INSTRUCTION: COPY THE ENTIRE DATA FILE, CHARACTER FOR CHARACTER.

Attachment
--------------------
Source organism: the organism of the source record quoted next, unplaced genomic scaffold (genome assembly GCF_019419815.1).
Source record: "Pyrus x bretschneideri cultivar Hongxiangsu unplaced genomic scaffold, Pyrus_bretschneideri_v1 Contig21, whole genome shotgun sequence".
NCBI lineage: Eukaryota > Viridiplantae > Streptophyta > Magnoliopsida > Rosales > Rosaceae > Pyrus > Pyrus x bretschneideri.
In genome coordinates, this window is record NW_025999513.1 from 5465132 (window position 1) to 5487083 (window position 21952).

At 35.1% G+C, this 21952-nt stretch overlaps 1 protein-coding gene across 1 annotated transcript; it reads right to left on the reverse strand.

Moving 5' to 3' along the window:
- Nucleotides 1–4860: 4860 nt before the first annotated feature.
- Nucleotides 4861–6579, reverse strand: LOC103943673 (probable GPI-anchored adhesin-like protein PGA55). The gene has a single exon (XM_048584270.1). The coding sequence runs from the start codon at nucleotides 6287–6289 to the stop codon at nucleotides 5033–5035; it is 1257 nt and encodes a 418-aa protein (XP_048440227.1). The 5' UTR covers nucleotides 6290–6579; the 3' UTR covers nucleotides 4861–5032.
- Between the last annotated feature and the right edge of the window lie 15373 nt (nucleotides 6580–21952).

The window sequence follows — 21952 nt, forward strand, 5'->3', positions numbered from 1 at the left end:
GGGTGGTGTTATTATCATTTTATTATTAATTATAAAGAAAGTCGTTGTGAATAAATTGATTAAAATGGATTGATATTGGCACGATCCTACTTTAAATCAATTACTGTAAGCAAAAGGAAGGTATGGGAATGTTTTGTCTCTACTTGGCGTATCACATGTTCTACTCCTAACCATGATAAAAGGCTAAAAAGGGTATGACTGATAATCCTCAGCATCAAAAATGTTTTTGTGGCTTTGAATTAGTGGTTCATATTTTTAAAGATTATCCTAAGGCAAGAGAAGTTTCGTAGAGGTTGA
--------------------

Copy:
Source organism: the organism of the source record quoted next, unplaced genomic scaffold (genome assembly GCF_019419815.1).
Source record: "Pyrus x bretschneideri cultivar Hongxiangsu unplaced genomic scaffold, Pyrus_bretschneideri_v1 Contig21, whole genome shotgun sequence".
NCBI lineage: Eukaryota > Viridiplantae > Streptophyta > Magnoliopsida > Rosales > Rosaceae > Pyrus > Pyrus x bretschneideri.
In genome coordinates, this window is record NW_025999513.1 from 5465132 (window position 1) to 5487083 (window position 21952).

At 35.1% G+C, this 21952-nt stretch overlaps 1 protein-coding gene across 1 annotated transcript; it reads right to left on the reverse strand.

Moving 5' to 3' along the window:
- Nucleotides 1–4860: 4860 nt before the first annotated feature.
- Nucleotides 4861–6579, reverse strand: LOC103943673 (probable GPI-anchored adhesin-like protein PGA55). The gene has a single exon (XM_048584270.1). The coding sequence runs from the start codon at nucleotides 6287–6289 to the stop codon at nucleotides 5033–5035; it is 1257 nt and encodes a 418-aa protein (XP_048440227.1). The 5' UTR covers nucleotides 6290–6579; the 3' UTR covers nucleotides 4861–5032.
- Between the last annotated feature and the right edge of the window lie 15373 nt (nucleotides 6580–21952).

The window sequence follows — 21952 nt, forward strand, 5'->3', positions numbered from 1 at the left end:
GGGTGGTGTTATTATCATTTTATTATTAATTATAAAGAAAGTCGTTGTGAATAAATTGATTAAAATGGATTGATATTGGCACGATCCTACTTTAAATCAATTACTGTAAGCAAAAGGAAGGTATGGGAATGTTTTGTCTCTACTTGGCGTATCACATGTTCTACTCCTAACCATGATAAAAGGCTAAAAAGGGTATGACTGATAATCCTCAGCATCAAAAATGTTTTTGTGGCTTTGAATTAGTGGTTCATATTTTTAAAGATTATCCTAAGGCAAGAGAAGTTTCGTAGAGGTTGA